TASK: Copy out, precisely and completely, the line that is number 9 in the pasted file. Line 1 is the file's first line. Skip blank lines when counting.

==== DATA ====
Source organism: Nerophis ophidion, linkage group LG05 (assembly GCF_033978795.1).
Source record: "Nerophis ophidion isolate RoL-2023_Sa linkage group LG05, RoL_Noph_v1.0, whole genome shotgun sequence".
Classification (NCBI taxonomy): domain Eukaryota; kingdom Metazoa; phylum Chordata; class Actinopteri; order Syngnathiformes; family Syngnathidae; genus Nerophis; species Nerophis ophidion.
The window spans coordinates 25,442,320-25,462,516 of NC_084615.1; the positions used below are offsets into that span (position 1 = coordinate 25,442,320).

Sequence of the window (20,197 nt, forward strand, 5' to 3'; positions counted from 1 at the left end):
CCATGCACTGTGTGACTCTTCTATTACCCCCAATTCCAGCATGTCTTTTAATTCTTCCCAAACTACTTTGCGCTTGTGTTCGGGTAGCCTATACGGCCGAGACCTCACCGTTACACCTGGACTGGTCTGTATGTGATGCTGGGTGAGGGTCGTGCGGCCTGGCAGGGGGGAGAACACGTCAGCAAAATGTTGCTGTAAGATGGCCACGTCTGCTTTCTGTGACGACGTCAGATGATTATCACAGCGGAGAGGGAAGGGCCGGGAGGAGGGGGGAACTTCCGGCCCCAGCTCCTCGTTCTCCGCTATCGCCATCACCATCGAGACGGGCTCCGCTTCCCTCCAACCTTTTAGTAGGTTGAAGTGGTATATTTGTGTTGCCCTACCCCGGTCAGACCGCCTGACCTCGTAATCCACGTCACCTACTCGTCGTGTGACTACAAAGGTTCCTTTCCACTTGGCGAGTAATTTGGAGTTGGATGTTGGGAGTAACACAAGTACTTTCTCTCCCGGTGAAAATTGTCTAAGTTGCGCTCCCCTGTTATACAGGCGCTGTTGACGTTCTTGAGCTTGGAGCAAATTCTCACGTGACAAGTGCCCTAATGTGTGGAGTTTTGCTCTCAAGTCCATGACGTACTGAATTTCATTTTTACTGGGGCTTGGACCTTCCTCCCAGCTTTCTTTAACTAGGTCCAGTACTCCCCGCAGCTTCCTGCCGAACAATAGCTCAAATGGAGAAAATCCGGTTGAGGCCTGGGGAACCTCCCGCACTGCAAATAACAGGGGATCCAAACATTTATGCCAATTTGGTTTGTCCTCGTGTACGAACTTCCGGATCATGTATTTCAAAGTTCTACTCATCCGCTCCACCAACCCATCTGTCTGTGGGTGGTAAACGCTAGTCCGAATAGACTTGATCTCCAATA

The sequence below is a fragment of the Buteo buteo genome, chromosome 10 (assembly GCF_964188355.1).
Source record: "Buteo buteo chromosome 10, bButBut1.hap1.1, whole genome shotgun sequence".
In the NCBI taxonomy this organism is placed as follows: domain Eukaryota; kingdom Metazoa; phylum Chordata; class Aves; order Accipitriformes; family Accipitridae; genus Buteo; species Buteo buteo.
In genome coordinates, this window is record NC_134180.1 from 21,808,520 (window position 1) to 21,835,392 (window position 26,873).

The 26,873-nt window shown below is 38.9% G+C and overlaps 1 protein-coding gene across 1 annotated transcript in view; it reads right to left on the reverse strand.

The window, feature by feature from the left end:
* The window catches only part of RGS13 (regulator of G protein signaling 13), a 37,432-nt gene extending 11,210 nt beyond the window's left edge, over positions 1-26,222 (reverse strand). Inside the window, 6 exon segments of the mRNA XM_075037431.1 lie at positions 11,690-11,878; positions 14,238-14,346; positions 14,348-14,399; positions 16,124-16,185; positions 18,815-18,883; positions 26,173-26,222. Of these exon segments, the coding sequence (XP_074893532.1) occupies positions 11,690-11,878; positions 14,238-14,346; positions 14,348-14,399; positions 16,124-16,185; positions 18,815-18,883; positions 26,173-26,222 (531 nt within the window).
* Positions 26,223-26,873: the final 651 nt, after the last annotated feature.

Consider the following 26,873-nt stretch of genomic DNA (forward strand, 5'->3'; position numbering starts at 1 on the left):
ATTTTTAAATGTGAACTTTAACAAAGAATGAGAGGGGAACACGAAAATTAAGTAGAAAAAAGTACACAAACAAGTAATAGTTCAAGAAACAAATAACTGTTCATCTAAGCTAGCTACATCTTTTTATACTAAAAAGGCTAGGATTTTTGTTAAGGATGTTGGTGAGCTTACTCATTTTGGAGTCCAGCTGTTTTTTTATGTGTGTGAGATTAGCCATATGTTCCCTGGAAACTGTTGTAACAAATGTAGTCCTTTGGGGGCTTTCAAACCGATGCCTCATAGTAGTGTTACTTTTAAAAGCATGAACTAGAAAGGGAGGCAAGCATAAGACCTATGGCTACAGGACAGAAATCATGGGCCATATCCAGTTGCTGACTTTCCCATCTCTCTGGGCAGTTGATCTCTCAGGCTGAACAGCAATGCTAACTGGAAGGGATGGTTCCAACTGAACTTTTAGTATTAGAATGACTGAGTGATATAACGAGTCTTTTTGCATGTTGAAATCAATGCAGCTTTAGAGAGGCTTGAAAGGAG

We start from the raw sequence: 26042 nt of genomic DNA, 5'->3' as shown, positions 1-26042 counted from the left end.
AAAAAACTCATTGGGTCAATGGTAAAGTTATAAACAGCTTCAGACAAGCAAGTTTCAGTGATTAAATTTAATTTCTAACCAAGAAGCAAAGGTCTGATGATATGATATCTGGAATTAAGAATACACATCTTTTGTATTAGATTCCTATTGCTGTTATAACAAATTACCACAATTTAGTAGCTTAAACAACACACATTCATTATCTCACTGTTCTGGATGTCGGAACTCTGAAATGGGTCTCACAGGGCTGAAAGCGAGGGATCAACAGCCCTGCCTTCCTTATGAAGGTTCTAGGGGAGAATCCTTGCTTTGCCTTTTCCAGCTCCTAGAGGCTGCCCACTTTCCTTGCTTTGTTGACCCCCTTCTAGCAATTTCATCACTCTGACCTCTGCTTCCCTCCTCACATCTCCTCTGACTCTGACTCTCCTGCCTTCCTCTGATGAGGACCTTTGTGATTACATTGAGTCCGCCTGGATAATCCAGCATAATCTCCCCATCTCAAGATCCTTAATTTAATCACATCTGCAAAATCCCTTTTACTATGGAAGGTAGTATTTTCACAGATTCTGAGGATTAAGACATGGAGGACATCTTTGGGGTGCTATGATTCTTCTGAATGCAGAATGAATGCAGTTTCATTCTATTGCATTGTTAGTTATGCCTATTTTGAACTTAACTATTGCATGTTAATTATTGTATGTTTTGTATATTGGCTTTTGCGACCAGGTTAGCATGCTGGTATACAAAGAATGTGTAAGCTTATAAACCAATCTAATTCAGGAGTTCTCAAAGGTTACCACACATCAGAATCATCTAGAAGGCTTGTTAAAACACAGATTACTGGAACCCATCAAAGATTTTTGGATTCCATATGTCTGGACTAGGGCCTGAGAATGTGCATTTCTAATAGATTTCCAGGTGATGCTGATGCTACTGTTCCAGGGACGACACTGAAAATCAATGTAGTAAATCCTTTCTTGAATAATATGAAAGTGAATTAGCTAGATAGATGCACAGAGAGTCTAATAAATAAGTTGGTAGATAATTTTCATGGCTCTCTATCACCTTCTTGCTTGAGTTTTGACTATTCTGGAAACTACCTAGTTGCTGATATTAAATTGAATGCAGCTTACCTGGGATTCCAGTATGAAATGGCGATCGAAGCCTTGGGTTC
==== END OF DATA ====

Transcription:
In the NCBI taxonomy this organism is placed as follows: domain Eukaryota; kingdom Metazoa; phylum Chordata; class Aves; order Accipitriformes; family Accipitridae; genus Buteo; species Buteo buteo.